GN taking over Qulliq Energy Corp.’s IT system in wake of cyberattack
Energy corporation’s IT system needs ‘significant’ modernization, says minister
The Government of Nunavut is taking over Qulliq Energy Corp.’s information technology system.
The transition, announced by Premier P.J. Akeeagok in the legislature earlier this month, was prompted by a cyberattack, which hit the corporation Jan. 15.
It shut down access to critical data and applications like email, project files, procurement, payroll, accounts receivables and payables, and client information.
In March, Bill Nippard, vice-president of operations and engineering said there was no evidence that customer data was compromised in the attack, although an investigation into the incident is ongoing.
The severity of the cyberattack prompted the GN to transition Qulliq’s IT system to its own network on a permanent basis, Akeeagok said.
“QEC’s ongoing IT needs are significant,” he said in the legislative assembly.
Community and Government Services Minister David Joanasie said in the legislature that the corporation’s information technology infrastructure requires “significant modernization and transformation due to deficits in various areas, such as switches, servers, storage, and bandwidth.”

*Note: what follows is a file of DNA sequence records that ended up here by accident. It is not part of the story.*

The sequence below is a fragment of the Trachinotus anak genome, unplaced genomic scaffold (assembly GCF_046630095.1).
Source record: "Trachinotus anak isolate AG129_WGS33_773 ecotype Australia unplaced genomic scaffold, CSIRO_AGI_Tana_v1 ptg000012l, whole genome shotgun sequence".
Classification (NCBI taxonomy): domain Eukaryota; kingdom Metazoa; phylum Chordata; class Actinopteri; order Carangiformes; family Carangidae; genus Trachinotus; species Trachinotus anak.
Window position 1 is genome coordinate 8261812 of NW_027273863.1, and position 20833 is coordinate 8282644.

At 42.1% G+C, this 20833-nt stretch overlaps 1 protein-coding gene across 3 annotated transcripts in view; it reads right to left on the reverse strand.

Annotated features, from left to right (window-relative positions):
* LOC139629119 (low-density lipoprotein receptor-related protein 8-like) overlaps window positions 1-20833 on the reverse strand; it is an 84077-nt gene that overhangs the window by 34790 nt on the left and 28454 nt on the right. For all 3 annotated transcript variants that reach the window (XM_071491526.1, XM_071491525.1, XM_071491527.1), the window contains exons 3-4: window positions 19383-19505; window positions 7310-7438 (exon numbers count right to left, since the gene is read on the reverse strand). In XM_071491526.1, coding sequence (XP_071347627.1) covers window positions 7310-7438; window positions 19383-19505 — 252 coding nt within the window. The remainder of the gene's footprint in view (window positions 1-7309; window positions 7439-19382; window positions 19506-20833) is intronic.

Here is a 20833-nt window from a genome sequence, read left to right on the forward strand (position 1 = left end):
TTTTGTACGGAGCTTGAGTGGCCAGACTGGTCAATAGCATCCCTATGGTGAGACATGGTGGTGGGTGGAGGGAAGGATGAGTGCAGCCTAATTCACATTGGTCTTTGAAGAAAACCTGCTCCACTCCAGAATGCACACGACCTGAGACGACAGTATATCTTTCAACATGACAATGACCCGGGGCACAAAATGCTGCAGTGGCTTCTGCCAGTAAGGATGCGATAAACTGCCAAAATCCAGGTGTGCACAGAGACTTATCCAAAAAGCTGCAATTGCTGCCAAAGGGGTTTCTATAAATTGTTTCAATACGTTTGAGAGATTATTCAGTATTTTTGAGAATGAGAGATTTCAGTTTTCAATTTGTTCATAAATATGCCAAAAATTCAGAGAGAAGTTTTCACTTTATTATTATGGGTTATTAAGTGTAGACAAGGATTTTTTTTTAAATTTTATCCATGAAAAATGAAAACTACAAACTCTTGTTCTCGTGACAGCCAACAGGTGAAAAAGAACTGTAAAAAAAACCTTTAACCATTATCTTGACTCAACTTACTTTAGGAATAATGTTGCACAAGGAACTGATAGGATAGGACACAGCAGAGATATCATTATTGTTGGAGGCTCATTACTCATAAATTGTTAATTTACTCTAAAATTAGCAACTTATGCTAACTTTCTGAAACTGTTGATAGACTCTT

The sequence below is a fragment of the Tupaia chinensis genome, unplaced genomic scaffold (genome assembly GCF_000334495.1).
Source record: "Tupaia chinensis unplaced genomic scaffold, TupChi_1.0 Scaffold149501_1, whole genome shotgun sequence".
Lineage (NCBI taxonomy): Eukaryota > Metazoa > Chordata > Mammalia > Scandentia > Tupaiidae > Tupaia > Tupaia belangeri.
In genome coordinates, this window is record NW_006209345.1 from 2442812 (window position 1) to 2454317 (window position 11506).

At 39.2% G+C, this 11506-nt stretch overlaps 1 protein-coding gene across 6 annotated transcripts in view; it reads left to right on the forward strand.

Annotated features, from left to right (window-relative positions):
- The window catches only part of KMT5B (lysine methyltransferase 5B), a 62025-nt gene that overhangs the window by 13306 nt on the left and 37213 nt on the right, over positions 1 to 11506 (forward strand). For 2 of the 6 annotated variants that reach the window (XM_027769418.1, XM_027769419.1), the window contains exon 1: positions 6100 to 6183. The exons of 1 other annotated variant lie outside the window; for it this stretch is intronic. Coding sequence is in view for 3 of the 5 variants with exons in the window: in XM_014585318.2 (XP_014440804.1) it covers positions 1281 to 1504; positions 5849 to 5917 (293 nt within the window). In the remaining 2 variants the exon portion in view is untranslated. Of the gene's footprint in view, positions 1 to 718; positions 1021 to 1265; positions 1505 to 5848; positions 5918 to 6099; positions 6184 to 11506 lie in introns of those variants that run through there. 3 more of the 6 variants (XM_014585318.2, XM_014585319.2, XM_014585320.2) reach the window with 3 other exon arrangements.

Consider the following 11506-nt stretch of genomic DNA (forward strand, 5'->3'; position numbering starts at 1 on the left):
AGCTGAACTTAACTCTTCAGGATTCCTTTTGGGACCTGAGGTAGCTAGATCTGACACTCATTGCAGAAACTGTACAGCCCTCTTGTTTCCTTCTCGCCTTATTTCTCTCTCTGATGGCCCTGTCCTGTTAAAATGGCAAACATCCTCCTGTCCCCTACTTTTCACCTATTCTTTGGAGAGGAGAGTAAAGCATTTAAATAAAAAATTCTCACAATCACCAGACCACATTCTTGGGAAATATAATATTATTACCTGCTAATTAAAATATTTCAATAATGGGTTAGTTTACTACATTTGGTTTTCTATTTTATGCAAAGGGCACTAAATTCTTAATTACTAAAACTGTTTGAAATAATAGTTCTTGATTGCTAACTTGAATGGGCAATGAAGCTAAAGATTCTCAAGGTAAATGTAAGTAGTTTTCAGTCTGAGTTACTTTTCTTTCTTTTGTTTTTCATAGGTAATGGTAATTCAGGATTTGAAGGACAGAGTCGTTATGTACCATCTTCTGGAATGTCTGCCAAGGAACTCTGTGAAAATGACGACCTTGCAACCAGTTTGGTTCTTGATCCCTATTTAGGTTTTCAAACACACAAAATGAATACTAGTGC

“These deficiencies pose a risk to Qulliq Energy Corporation operations,” he said, adding that Community and Government Services’ IT department manages an average of 7,097 threats per day.
Tina Nleya, director of corporate affairs for QEC, said allowing the GN to take over the corporation’s IT operations was the “best solution” to defend against future attacks.
“The GN has already made significant investments in its IT infrastructure that helps improve and support critical services for our communities, and its modernized systems have the capacity to accommodate QEC,” Nleya said.
“This collaboration between QEC and GN is the most effective and affordable option to protect operations and customer data.”
There will be no increased costs for QEC customers as a result of the transition, Nleya said.
Joanasie said the transition of QEC network operations to his department will include a thorough analysis of organizational design, housing, unions and location of positions.
“The need for robust network security is genuine and continuously growing and the potential cost of cyberattacks cannot be underestimated,” he said.